Animations are a nightmare.  You should only use animations under very specific circumstances (ie on one slide you ask a question and then want to advance to show the answer).  Timed drop-ins, fly-ins and rotating images will seriously mess up the flow of your presentation and are never well received by an audience.

Zoom at will

Remember what I said about the people in the back?  If you find yourself showing websites, PDFs or any other content and you get complaints that it’s too small, the solution is simple.  For almost any program (the only exception I can think of is Excel), zooming in and out is as simple as holding the Ctrl button on your keyboard and either using the scroll wheel on your mouse or the + and – buttons on your keyboard.  No longer will you have to look for the tiny magnifying glass that zooms in at glacial speeds.  People at the back can’t read the table? Ctrl and +.  Now the picture is too big to fit on the screen?  Ctrl and scroll down.


Stop projecting when not in use – people will automatically watch the screen if it’s there.  Turn it off (most projectors have a Blank button as well to blank out the screen) so that the focus shifts to you, and so that people aren’t reading your email notifications coming in.  This is important while looking for things on your PC or just setting up.  If you aren’t showing the audience anything, stop projecting.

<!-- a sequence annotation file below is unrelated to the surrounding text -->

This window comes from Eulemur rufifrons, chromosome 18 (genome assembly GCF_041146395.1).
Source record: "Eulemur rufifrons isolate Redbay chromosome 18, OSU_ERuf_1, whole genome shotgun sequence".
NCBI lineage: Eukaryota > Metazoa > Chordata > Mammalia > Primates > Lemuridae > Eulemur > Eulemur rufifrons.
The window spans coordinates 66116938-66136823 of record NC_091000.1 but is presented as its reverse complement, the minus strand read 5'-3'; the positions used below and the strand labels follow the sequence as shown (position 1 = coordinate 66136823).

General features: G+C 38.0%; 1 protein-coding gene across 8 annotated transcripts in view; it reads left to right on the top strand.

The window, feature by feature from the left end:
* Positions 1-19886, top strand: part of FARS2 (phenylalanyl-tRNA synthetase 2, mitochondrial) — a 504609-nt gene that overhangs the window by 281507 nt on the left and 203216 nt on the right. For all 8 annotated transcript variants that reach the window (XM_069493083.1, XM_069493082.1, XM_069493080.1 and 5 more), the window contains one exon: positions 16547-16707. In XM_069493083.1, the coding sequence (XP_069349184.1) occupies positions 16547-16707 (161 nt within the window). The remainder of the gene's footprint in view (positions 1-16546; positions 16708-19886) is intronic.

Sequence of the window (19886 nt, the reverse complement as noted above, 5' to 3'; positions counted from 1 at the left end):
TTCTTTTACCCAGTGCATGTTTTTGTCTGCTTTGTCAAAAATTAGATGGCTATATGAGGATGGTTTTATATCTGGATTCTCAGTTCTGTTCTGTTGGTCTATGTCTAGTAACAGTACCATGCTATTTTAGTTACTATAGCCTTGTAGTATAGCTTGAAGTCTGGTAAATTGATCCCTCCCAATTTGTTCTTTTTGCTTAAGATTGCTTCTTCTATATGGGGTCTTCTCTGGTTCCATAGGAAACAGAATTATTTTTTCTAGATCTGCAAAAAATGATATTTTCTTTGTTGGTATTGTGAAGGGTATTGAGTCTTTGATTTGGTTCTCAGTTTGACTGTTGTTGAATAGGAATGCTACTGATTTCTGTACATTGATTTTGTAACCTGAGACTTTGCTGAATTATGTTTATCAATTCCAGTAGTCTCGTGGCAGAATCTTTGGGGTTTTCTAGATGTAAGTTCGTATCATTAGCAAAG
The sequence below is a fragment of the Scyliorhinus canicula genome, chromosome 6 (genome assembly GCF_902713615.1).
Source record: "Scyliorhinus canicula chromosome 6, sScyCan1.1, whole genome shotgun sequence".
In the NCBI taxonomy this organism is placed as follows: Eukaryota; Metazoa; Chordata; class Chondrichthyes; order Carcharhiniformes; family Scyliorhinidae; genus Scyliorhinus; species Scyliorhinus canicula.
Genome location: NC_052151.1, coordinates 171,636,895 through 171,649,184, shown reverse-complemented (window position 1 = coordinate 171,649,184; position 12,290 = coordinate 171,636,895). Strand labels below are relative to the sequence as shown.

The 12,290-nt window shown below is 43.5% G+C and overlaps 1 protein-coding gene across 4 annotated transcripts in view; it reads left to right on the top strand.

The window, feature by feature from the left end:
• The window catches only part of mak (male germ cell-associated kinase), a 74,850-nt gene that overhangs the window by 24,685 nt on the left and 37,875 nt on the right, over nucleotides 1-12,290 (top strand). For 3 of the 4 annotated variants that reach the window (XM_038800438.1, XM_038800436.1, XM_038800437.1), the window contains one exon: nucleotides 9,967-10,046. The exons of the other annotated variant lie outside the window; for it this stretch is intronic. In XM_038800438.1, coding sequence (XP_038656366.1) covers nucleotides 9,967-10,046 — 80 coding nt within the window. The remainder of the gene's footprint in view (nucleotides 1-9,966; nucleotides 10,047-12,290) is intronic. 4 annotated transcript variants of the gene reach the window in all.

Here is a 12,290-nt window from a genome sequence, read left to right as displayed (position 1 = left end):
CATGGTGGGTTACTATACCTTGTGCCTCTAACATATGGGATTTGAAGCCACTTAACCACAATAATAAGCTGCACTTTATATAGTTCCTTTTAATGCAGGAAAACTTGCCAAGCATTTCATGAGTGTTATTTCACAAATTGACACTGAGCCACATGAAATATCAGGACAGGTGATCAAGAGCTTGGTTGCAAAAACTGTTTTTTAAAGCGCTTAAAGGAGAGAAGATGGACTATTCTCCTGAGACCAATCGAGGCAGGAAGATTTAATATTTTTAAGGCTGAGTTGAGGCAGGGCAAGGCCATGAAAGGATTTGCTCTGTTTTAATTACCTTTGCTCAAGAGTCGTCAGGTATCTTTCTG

Turn off applications with notifications – Outlook, Gmail, Skype…all of these applications have popups that will present themselves at inopportune times.  Your best bet is to close down any unused apps before the big presentation so that you don’t get an email notification that lets the audience know you’ve been shopping for underwear.

Don’t count on audio – Some people like to jazz up presentations with sound effects or video.  Not all meeting rooms are equipped with speakers, and your little laptop speakers are nowhere loud enough to fill a meeting room.  If you need audio, bring your own speakers – mini Bluetooth speakers are cheap and usually have a headphone jack so you can easily connect it to your laptop

Don’t count on screen size – More and more meeting rooms are going for 50 inch TVs rather than huge projectors.  This means that you’re going to want to stick with large fonts and big pictures.